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Notes on Daniel: Daniel 9 – Does the Fourth Vision of Daniel extend past the seventy sevens?

By Jay Rogers
Published August 31, 2019

Seventy weeks are determined upon thy people and upon thy holy city, to finish the transgression, and to make an end of sins, and to make reconciliation for iniquity, and to bring in everlasting righteousness, and to seal up the vision and prophecy, and to anoint the most Holy” (Daniel 9:24).


In the Days of These Kings (Book)

Perfect-bound Paperback — 740 pages

The Book of Daniel in Preterist Perspective

“And in the days of these kings shall the God of heaven set up a kingdom, which shall never be destroyed: and the kingdom shall not be left to other people, but it shall break in pieces and consume all these kingdoms, and it shall stand for ever” (Daniel 2:44).

The overarching message of Daniel is that Jesus the Messiah is even now ruling over the nations. He is the King of kings. Daniel tells us that Messiah’s kingdom will advance in the whole world from “generation to generation” (Daniel 4:4,34). Christ’s dominion is “given to the people of the saints of the most High” (Daniel 7:22). Our purpose then is to see “all people, nations, and languages … serve and obey him” (Daniel 7:14,27).

This comprehensive work offers a fascinating look at the book of Daniel in preterist perspective. Great attention is paid to the writings of ancient and modern historians and scholars to connect the dots and demonstrate the continuity of Daniel’s prophecy with all of Scripture.

$19.95 — ORDER NOW!

(We accept all major credit cards and PayPal.)

Click here for more information


Seventy weeks — or literally seventy sevens, is seven times the 70 years that the Jews spent in captivity in Babylon. It is not necessary to find a historical event to match anything that happened beyond the year when Jesus was crucified. In fact, the prophecy of Daniel does not describe in detail any specific event at the end of the seventieth week, but focuses rather on an event to take place the “middle of the week” (Daniel 9:27). This event is the crucifixion of Jesus, when Messiah shall be “cut off” (Daniel 9:26).

Does the Fourth Vision of Daniel 9 include the events leading up to AD 70 and the destruction of the Temple at Jerusalem?

Yes, Daniel 9 refers to this catastrophic event in the history of the Jews.

Daniel 9:27 — “And he shall confirm the covenant with many for one week: and in the midst of the week he shall cause the sacrifice and the oblation to cease, and for the overspreading of abominations he shall make it desolate, even until the consummation, and that determined shall be poured upon the desolate.”

In the midst of the week, or, in the middle of the week — Christ preached from AD 27 to 30 and then by His sacrifice on the cross He fulfilled the sacrificial requirements of the Law.

In the 1800s, dispensationalists, such as C.I. Scofield, invented the idea of the seventieth week of Daniel extending until our day. It was necessary to their system since Daniel gives a 490 year period extending from the time of Ezra until the coming of Christ. Yet dispensationalists wanted in effect to have their cake and eat it too. Since their system interprets much of Daniel, Matthew 24 and Revelation as yet to take place, they needed to imagine a “gap” in the middle of Daniel’s seventieth week.

The overspreading of abominations — This most likely refers to the “abomination of desolation” (Matthew 24:15) or the bringing of ensigns and standards of the pagan Romans into the Temple by the Roman general Titus. Daniel gives seventy weeks – a 490 year time period – in order for the sacrificial mission of the Messiah to be fulfilled.

“And for the overspreading of abominations he shall make it desolate” (Daniel 9:27).

“And from the time that the daily sacrifice shall be taken away, and the abomination that maketh desolate set up, there shall be a thousand two hundred and ninety days” (Daniel 12:11).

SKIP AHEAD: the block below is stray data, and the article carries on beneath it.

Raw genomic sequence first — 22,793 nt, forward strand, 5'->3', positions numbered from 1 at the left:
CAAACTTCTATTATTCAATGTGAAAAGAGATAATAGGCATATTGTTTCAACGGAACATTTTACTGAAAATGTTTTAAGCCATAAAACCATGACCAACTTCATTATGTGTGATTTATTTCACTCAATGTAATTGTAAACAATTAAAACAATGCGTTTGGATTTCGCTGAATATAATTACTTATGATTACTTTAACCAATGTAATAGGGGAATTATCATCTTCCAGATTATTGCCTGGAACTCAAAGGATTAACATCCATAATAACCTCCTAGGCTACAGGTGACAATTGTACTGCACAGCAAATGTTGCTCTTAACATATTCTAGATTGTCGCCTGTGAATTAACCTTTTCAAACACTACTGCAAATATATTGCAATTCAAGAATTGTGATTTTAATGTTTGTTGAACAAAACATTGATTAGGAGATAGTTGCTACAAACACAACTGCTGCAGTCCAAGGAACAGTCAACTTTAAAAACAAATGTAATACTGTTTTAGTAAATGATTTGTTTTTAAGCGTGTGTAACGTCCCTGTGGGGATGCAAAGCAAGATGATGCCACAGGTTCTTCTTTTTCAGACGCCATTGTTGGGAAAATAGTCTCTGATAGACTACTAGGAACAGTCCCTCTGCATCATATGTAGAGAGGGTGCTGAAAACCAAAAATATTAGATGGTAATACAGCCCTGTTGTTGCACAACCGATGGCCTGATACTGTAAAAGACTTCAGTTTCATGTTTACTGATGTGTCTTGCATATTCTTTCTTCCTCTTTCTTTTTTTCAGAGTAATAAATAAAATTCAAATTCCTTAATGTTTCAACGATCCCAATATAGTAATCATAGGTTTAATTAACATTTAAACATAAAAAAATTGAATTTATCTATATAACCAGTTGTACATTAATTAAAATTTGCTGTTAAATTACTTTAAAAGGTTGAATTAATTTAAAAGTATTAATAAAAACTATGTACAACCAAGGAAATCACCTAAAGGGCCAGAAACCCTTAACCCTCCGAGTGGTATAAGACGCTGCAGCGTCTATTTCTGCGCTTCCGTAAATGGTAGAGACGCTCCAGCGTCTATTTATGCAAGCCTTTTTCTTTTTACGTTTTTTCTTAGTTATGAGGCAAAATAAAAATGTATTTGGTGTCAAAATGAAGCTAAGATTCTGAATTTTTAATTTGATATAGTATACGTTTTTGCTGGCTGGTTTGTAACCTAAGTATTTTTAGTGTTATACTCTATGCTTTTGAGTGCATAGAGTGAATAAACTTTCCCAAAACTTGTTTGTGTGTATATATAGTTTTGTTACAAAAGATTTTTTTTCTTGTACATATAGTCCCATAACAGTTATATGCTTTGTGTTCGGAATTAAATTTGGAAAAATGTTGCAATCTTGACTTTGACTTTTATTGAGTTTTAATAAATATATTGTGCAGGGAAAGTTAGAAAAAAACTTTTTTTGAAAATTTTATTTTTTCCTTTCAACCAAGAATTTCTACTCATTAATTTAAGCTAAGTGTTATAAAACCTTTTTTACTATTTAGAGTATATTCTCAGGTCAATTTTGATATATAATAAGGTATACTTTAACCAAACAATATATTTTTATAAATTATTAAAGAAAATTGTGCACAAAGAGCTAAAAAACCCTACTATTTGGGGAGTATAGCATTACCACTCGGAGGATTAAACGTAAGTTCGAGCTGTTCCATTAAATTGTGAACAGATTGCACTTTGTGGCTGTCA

“When ye therefore shall see the abomination of desolation, spoken of by Daniel the prophet, stand in the holy place” (Matthew 24:15).

This could also refer to the profanation of the Temple by Jews who rejected the Messiah and called for His crucifixion. However, Jesus refers to both Daniel 9:27 and Daniel 12:11 in the Mount Olivet Discourse as an event to take place within a “generation” (Matthew 24:34) after His time on earth. A biblical generation is usually thought to be a 40 year time period (cf. Deuteronomy 29:5,22). Titus, the Roman general, profaned the sanctuary of the Temple and completely destroyed it by AD 70.

Daniel 9:27 does not indicate that this “abomination of desolation” must occur in the middle of the seventieth week. The Temple sacrifices were made ineffectual by Christ’s death on the cross in AD 30. The “middle of the week” points to the time when Christ would cause the sacrifices to cease by being “cut off” (Daniel 9:26). However, the sacrifices did not literally cease until the Romans destroyed the Temple 40 years later in AD 70. Then the Temple sacrifices were made “desolate, even until the consummation, and that determined shall be poured upon the desolate.”

Are the “1290 days” of Daniel 12:11 part of the seventy weeks?

The Messiah was “cut off” (Daniel 9:26). This means that Jesus was crucified. Here the dispensationalist view agrees with preterism. But the dispensationalist conflates the “middle of the week” (Daniel 9:27) with the “1290 days” (Daniel 12:11), which are both roughly three-and-half years. Then the dispensationalist sees a remaining week of years as taking place in the far distant future when the Antichrist will “confirm a covenant in the middle of the week” with the revived nation-state of Israel. Thus a verse that is meant to apply to the Messiah is misinterpreted to predict a future Antichrist figure and a future seven year tribulation.

The preterist solution is that the “abomination that causes desolation” (Daniel 9:27, 12:11; Matthew 24:15) refers to the destruction of the Temple in the generation of the Messiah. However, the razing of the Temple did not come at the end of the seventieth week – 490 years after 457 BC – but rather in AD 70.

Daniel’s purpose was to point to the time when the Messiah would be “cut off” – “in the middle of the [70th] week” – or in AD 30 – at which time the Temple sacrifices would become ineffectual. According to the Epistle to the Hebrews, the Jews of the first century were implored to accept the “once for all” sacrifice of the Messiah (Hebrews 10:10). As more Jews were converted over time, the sacrifices in the Temple would have gradually ceased. However, the rejection of the Messiah by the majority of Jews after AD 30 was the cause of Jerusalem’s utter destruction 40 years later.

Even until the consummation — This refers to the actual cessation of the sacrifices caused by the destruction of the Temple. Jesus in fact, made the sacrifices in the Temple ineffectual in AD 30. However, the continuing sacrifices coupled with the unbelief of the Jews led to the “abomination that causes desolation.” The destruction of the Temple was the final effect.